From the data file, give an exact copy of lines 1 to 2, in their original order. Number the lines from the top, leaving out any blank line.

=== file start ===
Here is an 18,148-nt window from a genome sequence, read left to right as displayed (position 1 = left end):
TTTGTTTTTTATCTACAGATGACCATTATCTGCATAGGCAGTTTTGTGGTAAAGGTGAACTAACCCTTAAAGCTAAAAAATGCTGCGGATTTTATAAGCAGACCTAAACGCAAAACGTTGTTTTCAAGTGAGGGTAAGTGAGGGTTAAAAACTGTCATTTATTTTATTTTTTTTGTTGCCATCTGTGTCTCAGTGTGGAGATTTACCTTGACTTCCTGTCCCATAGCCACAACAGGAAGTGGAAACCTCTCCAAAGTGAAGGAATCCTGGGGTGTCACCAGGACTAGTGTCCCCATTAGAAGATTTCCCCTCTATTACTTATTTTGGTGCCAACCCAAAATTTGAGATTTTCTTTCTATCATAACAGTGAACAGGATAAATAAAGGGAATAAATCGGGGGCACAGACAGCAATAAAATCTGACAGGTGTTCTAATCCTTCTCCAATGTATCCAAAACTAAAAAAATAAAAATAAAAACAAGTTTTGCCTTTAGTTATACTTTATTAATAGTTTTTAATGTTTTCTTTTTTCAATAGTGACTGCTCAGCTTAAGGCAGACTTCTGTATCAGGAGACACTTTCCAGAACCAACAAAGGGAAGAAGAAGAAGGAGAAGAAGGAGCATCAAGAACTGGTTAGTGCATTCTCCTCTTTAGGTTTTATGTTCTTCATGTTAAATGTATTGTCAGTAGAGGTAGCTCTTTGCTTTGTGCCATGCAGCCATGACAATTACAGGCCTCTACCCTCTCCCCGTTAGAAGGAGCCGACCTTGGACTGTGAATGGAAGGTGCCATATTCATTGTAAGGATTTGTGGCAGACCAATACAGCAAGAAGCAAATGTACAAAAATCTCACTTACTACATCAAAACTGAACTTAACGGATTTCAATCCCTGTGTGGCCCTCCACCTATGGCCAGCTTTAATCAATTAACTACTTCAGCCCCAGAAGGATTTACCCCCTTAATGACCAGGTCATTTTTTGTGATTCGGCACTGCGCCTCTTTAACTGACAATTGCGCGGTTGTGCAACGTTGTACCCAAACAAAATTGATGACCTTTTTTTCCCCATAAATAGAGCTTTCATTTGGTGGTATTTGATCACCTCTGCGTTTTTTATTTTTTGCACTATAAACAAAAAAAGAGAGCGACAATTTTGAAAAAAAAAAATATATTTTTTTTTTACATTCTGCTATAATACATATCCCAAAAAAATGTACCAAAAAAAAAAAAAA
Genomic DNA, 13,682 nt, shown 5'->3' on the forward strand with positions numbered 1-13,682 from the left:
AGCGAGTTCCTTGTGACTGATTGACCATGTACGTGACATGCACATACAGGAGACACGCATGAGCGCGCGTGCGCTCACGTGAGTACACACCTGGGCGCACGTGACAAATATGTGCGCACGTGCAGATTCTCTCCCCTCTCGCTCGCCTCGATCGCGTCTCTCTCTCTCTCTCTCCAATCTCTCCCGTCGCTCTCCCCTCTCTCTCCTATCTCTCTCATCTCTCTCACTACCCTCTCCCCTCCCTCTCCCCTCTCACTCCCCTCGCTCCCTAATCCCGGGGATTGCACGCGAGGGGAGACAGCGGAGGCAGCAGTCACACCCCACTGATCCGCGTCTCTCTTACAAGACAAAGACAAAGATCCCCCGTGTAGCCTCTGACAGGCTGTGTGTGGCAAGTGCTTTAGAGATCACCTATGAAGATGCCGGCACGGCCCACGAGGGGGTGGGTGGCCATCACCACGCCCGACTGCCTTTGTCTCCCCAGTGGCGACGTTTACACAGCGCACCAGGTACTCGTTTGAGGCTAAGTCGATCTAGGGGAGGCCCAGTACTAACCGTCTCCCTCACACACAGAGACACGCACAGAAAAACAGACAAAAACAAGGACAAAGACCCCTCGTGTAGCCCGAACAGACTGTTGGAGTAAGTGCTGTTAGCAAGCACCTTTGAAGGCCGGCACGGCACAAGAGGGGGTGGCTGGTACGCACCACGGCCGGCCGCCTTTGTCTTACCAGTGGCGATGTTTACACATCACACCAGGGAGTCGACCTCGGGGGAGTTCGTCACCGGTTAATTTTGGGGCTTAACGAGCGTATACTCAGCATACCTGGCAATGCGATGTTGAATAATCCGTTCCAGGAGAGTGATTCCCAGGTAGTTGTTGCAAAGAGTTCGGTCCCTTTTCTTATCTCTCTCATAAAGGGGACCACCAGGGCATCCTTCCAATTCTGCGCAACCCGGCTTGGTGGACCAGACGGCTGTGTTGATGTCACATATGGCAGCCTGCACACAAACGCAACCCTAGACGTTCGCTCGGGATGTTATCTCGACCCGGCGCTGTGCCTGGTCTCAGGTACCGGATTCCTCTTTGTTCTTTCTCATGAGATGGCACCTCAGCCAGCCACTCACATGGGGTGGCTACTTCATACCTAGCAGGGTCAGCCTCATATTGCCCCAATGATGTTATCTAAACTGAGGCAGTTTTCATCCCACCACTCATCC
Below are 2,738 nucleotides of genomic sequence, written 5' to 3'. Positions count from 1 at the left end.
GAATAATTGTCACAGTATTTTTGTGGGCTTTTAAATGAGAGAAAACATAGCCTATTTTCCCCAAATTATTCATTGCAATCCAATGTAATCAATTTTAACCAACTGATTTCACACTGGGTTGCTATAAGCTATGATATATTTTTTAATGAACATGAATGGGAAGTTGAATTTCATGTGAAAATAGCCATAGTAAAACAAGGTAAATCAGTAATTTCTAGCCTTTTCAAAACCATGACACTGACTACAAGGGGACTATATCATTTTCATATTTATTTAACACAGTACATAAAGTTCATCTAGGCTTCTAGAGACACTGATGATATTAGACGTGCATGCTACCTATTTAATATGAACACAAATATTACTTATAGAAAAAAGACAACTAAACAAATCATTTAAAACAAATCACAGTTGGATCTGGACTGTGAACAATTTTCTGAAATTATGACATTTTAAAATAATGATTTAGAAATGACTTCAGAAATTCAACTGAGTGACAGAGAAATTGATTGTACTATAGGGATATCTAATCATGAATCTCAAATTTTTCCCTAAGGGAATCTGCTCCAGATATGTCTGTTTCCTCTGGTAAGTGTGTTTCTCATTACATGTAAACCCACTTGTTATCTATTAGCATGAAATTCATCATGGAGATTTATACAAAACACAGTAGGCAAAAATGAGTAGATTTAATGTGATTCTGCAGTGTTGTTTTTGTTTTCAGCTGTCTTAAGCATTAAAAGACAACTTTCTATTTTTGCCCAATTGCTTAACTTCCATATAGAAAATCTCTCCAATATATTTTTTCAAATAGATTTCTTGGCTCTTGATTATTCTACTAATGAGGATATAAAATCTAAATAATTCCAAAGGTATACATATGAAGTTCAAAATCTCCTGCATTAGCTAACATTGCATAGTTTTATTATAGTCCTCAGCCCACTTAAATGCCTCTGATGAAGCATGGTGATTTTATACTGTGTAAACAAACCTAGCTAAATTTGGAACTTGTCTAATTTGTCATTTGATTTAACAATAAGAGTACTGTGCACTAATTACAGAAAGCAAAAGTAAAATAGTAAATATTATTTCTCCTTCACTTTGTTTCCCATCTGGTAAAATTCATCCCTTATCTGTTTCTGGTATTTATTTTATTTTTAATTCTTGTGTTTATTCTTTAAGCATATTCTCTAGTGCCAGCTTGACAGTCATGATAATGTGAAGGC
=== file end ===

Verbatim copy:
Here is an 18,148-nt window from a genome sequence, read left to right as displayed (position 1 = left end):
TTTGTTTTTTATCTACAGATGACCATTATCTGCATAGGCAGTTTTGTGGTAAAGGTGAACTAACCCTTAAAGCTAAAAAATGCTGCGGATTTTATAAGCAGACCTAAACGCAAAACGTTGTTTTCAAGTGAGGGTAAGTGAGGGTTAAAAACTGTCATTTATTTTATTTTTTTTGTTGCCATCTGTGTCTCAGTGTGGAGATTTACCTTGACTTCCTGTCCCATAGCCACAACAGGAAGTGGAAACCTCTCCAAAGTGAAGGAATCCTGGGGTGTCACCAGGACTAGTGTCCCCATTAGAAGATTTCCCCTCTATTACTTATTTTGGTGCCAACCCAAAATTTGAGATTTTCTTTCTATCATAACAGTGAACAGGATAAATAAAGGGAATAAATCGGGGGCACAGACAGCAATAAAATCTGACAGGTGTTCTAATCCTTCTCCAATGTATCCAAAACTAAAAAAATAAAAATAAAAACAAGTTTTGCCTTTAGTTATACTTTATTAATAGTTTTTAATGTTTTCTTTTTTCAATAGTGACTGCTCAGCTTAAGGCAGACTTCTGTATCAGGAGACACTTTCCAGAACCAACAAAGGGAAGAAGAAGAAGGAGAAGAAGGAGCATCAAGAACTGGTTAGTGCATTCTCCTCTTTAGGTTTTATGTTCTTCATGTTAAATGTATTGTCAGTAGAGGTAGCTCTTTGCTTTGTGCCATGCAGCCATGACAATTACAGGCCTCTACCCTCTCCCCGTTAGAAGGAGCCGACCTTGGACTGTGAATGGAAGGTGCCATATTCATTGTAAGGATTTGTGGCAGACCAATACAGCAAGAAGCAAATGTACAAAAATCTCACTTACTACATCAAAACTGAACTTAACGGATTTCAATCCCTGTGTGGCCCTCCACCTATGGCCAGCTTTAATCAATTAACTACTTCAGCCCCAGAAGGATTTACCCCCTTAATGACCAGGTCATTTTTTGTGATTCGGCACTGCGCCTCTTTAACTGACAATTGCGCGGTTGTGCAACGTTGTACCCAAACAAAATTGATGACCTTTTTTTCCCCATAAATAGAGCTTTCATTTGGTGGTATTTGATCACCTCTGCGTTTTTTATTTTTTGCACTATAAACAAAAAAAGAGAGCGACAATTTTGAAAAAAAAAAATATATTTTTTTTTTACATTCTGCTATAATACATATCCCAAAAAAATGTACCAAAAAAAAAAAAAA